Two panel sessions covered some of the issues about the present state and the future of digital libraries. The first one, entitled "COST Actions and Digital Libraries: Between Sustaining Best Practices and Unleashing Further Potential" was focused on showing how multi-national cooperation could bring benefits to on-going digital library research. COST is a program of the European Union aimed at strengthening Europe's scientific and technical research capacity by supporting cooperation and interaction between European researchers. The second panel "e-Infrastructures for Digital Libraries...the Future" was focused on the ways in which new research methods, based on intensive computing and "big data", enable new means and forms for scientific collaboration. Research and collaboration will be supported by e-Infrastructures, allowing researchers to access remote facilities and manage and exchange large amounts of digital data.
In addition to the technical sessions, with presentations and discussions of scientific papers, there was also what is becoming the "usual" Minute Madness session, in which participants were allocated one minute each to present the 21 posters and the 8 demos that could be seen during the Conference. Posters and demos covered a wide range of topics, from data curation and preservation to advanced search and retrieval, from recommender systems to semantic web and linked data.
The two main topics in the closing session were the announcement of the winners of the "TPDL Best Paper Award" and the venue and dates of next year's Conference. There were three categories for the best paper award. The winners were:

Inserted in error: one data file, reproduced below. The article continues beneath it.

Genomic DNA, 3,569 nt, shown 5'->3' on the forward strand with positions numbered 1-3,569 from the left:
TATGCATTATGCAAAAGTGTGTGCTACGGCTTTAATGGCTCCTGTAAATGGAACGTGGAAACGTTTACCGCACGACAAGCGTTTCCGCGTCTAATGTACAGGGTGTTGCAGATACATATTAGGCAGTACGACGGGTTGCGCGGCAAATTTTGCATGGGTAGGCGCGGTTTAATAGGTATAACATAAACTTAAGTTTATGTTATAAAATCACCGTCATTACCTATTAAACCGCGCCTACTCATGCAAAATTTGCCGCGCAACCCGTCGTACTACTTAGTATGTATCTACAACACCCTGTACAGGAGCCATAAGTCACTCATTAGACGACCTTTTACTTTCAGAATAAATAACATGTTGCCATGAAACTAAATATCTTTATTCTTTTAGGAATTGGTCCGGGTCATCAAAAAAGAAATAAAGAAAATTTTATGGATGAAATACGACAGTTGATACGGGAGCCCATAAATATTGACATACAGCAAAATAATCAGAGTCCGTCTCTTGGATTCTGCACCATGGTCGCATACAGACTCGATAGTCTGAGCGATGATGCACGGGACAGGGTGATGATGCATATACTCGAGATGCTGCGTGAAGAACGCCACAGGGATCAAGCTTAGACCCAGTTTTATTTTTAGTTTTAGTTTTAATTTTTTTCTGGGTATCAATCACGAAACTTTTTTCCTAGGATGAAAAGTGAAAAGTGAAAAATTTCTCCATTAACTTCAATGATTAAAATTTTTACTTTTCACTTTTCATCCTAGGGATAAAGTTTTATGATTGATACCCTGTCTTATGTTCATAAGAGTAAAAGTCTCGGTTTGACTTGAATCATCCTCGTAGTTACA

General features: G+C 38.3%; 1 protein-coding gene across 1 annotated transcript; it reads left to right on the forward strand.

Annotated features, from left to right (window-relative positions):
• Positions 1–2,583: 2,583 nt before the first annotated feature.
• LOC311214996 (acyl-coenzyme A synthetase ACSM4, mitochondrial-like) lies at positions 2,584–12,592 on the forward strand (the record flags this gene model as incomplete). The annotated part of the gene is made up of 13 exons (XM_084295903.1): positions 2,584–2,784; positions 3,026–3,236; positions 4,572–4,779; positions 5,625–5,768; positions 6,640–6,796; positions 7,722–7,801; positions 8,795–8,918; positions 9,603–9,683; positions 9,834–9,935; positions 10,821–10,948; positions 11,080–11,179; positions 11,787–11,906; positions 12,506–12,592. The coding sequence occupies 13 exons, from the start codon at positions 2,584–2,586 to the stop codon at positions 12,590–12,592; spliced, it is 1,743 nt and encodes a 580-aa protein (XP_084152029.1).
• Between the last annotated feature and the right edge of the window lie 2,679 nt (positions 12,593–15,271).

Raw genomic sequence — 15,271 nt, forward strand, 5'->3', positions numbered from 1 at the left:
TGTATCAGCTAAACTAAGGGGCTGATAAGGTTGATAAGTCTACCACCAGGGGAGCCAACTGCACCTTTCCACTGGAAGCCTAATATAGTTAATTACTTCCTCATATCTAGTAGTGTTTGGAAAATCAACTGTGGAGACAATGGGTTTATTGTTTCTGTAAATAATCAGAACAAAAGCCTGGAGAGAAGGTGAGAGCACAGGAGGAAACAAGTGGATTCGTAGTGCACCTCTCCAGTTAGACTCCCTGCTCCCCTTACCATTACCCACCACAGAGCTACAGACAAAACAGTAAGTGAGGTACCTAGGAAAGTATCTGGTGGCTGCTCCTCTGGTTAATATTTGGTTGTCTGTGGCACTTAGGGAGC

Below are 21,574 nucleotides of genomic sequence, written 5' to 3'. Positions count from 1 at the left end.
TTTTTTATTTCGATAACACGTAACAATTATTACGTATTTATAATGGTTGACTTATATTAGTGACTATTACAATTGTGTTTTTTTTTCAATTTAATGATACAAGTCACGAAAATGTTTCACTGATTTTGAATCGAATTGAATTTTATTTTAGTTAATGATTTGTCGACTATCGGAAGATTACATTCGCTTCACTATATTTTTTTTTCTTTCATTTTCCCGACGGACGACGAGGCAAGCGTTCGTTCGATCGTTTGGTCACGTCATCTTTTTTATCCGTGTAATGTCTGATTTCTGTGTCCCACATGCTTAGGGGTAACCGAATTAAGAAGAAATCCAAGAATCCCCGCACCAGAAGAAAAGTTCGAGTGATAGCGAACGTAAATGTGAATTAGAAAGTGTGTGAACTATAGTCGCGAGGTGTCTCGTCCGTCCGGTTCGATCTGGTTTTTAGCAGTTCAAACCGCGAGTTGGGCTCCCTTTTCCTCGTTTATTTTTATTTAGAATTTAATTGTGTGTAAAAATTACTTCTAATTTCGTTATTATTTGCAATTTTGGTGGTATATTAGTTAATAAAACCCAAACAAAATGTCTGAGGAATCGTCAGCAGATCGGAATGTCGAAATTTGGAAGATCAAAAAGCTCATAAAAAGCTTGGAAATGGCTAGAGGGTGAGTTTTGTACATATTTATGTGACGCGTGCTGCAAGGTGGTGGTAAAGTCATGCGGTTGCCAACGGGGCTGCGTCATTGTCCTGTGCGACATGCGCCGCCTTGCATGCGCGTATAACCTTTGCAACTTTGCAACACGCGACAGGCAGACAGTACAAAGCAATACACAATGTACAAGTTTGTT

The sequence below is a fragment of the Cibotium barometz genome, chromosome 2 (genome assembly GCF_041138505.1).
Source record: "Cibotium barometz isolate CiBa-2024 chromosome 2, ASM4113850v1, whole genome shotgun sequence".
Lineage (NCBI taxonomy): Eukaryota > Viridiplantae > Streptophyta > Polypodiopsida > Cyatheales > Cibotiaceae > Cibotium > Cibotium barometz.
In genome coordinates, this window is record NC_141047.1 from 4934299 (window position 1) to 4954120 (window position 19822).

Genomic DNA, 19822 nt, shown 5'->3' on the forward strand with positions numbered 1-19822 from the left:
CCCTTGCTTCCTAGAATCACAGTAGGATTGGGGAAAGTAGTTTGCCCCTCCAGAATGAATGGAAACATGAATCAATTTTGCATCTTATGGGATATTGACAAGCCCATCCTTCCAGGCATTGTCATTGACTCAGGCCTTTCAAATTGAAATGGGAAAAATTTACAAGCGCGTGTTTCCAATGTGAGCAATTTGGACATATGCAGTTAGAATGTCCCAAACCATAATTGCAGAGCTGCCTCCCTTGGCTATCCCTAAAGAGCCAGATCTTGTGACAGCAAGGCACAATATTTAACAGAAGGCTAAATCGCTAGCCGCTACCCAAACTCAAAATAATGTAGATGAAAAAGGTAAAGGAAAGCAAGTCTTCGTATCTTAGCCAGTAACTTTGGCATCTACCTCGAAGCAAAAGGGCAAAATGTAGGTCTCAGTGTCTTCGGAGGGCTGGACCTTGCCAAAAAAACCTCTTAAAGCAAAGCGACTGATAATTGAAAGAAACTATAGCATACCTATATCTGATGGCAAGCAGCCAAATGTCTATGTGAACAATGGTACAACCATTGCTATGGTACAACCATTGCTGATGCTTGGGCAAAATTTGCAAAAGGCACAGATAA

- Best Paper Award: "An unsupervised machine learning approach to body text and table of contents extraction from Digital Scientific Articles" by Stefan Klamp and Roman Kern
- Best Student Paper Award: "Who and what links to the Internet Archive" by Yasmin AlNoamany, Ahmed AlSum, Michele C. Weigle, and Michael L. Nelson
- Best Poster/Demo: "Country-Level Effects on Query Reformulation Patterns at the UK National Archives" by Steph Jesper, Paul Clough and Mark Hall.
For the next TPDL conference, the important news is that in 2014, the JCDL Conference normally held in the US and the TPDL Conference normally held in Europe will join forces and organize one single event, which will be held on 8-12 September in London. So save the date and plan to attend what is expected to be an extraordinary event, where innovative ideas, interdisciplinary approaches and novel results will be presented and discussed.
As in previous TPDL gatherings, a number of events related to the themes of the Conference were held immediately before or after the Conference. A day long doctoral consortium event gathered doctoral candidates and gave them a chance to present their research, discuss, share ideas and get guidelines for improving their current work. Six contributions were presented and discussed, showing the diversity and breadth of the Library and Information Science field.
- Development of a Methodology for Automatically Positioning Electronic Publications Into "Universal Decimal Classification" System;
- Integration of Life science Resources;
- Modeling of Archival User Needs;
- Digital Libraries Exploration Using Automatic Text Summarization;
- Folksonomy-based Resource Recommendations for Databases and Digital Libraries;
- A Knowledge Organization Approach to Scientific Trends Exploration.
The day before the conference was dedicated to tutorials, and this year there were six half-day tutorials, some of them offering hands-on experience. The topics offered were: Linked Data for Digital Libraries; From Preserving Data to Preserving Research: Curation of Process and Context; State-of-the-art Tools for Text Digitisation; Mapping cross-domain metadata to the Europeana Data Model (EDM); ResourceSync: The NISO/OAI Resource Synchronization Framework; The Role of XSLT in digital libraries, editions, and cultural exhibits. As it can be seen, long term preservation and digitisation and management of data in the Humanities continue to be two very relevant topics.